Thompson: And you were at what step in the process when they bought it?
Bechdel: It's hard to describe. I didn't have a clear methodology. I started by writing. At some point, that segued into writing in a drawing program. Finally I started adding actual drawings.
Thompson: What's a drawing program?
Bechdel: I ended up writing it in Illustrator.
Thompson: Laying it out in panels?
Dave: Had you attempted a book-length story before?
Bechdel: No. In the collected books of my comic strip, I would do extended pieces or little novellas, maybe fifty pages, but that's the longest I had done previously.
Thompson: I brought the Blankets roughs, just to show you the first thumbnail version. Here I was laying it out.
Bechdel: [Looking through a six-inch stack of Craig's loose-leaf pages.] You just draw this right out of your head. There aren't even any pencil sketches!
Dave: We have a video on the web site of Alison showing how she creates panels, taking pictures of herself acting out the posture of each character. How do you get the story on paper, Craig?
Thompson: First I have note cards with ideas of scenes, and then an outline, and then I just start plowing forward. It took me a year to do a rough draft of Blankets, and then I discarded about a hundred pages and added a hundred more.
In the book I'm working on now, I'm in the fourth draft and I still don't know what I'm doing.
Bechdel: I couldn't even keep track of what draft I was on as I worked. They would all overlap and blur together.
Thompson: What were the lowest points in the process?
Bechdel: It began at a low point. It was very difficult for me to get started because I had absolutely no confidence in my writing. The comic strip is all dialogue, which is a very different kind of writing.
Thompson: But your writing is amazing. For me that was the most humbling part of the book. I don't have this sort of articulation with words.
Bechdel: I felt humbled about how astonishingly beautiful your drawings are, how fluent they are, because mine are so crabbed. I put so much effort into them.
Thompson: I should contest that because—
Bechdel: It's not that you don't put effort into these. Clearly you do. But there is a fluidity to them that is awe-inspiring.
Bechdel: It's so nice to be able to spread out.
Thompson: It's visually accessible.
Bechdel: The comic strip is a very constrained format. I have ten panels, and I have to get a whole story into them every other week. I don't have room to spread out at all. I can't use different size panels or shapes even. It's very rigid, so this was a treat. The open space totally panicked me, but I got to really draw. It's all I can do just to fit people's heads in the comic strip.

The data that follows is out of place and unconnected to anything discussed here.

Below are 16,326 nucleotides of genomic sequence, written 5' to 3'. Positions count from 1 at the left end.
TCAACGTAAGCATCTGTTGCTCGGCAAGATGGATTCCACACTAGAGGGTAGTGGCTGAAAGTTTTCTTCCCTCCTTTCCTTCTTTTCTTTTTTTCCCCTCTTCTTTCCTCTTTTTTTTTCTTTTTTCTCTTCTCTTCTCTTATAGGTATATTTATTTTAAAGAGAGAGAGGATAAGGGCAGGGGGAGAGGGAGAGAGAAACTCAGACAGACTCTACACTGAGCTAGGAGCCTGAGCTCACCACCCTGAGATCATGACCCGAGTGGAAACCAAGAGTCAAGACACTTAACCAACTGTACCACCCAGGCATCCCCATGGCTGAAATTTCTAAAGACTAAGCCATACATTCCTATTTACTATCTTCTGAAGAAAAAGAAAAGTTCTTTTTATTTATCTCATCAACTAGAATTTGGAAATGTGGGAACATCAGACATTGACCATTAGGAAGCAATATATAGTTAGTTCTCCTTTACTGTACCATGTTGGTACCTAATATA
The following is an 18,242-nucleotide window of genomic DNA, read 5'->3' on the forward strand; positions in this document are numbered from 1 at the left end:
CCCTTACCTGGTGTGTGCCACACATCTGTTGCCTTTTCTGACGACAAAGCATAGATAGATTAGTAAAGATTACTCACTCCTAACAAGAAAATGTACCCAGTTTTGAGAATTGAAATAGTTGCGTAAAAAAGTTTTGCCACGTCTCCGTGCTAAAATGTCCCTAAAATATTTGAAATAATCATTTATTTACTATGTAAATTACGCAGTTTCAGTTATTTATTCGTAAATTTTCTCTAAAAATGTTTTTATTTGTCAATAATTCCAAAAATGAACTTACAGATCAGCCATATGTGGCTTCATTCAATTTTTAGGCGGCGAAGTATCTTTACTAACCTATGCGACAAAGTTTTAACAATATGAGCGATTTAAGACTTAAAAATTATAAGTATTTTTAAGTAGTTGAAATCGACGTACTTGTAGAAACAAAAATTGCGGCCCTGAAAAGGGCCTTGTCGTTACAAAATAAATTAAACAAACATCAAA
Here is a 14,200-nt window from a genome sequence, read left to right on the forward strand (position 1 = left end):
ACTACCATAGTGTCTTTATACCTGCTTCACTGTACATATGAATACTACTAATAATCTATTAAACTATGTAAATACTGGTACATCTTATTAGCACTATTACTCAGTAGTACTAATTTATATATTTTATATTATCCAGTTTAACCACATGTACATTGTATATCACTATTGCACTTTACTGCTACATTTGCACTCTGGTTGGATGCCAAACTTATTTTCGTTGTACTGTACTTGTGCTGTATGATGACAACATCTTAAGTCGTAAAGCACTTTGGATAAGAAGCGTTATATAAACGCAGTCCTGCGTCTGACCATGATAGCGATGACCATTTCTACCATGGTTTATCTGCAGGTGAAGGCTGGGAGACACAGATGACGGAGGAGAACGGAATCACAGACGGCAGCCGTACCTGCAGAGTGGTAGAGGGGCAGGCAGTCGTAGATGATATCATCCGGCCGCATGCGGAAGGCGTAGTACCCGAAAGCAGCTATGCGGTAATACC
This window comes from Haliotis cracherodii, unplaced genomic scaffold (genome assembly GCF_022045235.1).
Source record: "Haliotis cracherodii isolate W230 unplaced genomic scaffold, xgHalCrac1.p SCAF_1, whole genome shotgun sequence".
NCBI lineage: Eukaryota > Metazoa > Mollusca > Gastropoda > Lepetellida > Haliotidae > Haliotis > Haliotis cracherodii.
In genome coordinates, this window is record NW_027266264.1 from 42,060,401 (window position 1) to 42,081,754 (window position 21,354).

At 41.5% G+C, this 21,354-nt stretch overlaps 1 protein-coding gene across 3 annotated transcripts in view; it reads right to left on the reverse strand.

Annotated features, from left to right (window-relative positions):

But the low point was at a place where I was just deleting everything. I'd write a sentence and then delete it. I had no faith in what I was doing.
Thompson: At what point was that? A year into it? More?
Bechdel: Maybe two or three years into it.
Dave: How would you answer the same question? What was the low point for you?
Thompson: I'm at a low point now with the new book.
Thompson: Part of it is the ending. But it's just a lot of editing before even finishing a draft.
Bechdel: Did anybody edit Blankets?
Thompson: No. The cool thing... No, it's not always cool, but the benefit and the drawback of having a small comics publisher is that I've had zero editorial interference. For instance, nobody saw the Carnet book. It didn't even get proofread.
Chunky Rice has moved to Pantheon now, and it's been proofread for the first time ever. They caught spelling mistakes. That book has been in print for six years and there are spelling mistakes! I'm like, Oh, good to fix those, finally. How embarrassing.
Bechdel: It's a lot of work to fix spelling mistakes when you do it by hand, isn't it? I cheated by using a digital font.
Thompson: It looks good though. As long as it looks good.
The mistakes aren't so bad. What's tedious is that I do a lot of the translation work by hand. This is where you'll get ahead. I don't translate it myself, but the translator gives me words and I draw it in.
Bechdel: Because you insist on that?
Thompson: It's partly the relationship I have with certain European publishers. They're like, "We can't just have this sound effect next to this part of the text which is brushy, organic-looking."
Bechdel: That's a lot of work.
Dave: It's enough for most authors to put together a string of words; they don't touch the design. That's a lot for one person to take on, not just in scope but in terms of skill sets. Have either of you done collaborative projects?
Bechdel: I hate collaborating. I try to do it as little as possible.
Thompson: When have you done it?
Bechdel: I've done jams and that type of thing.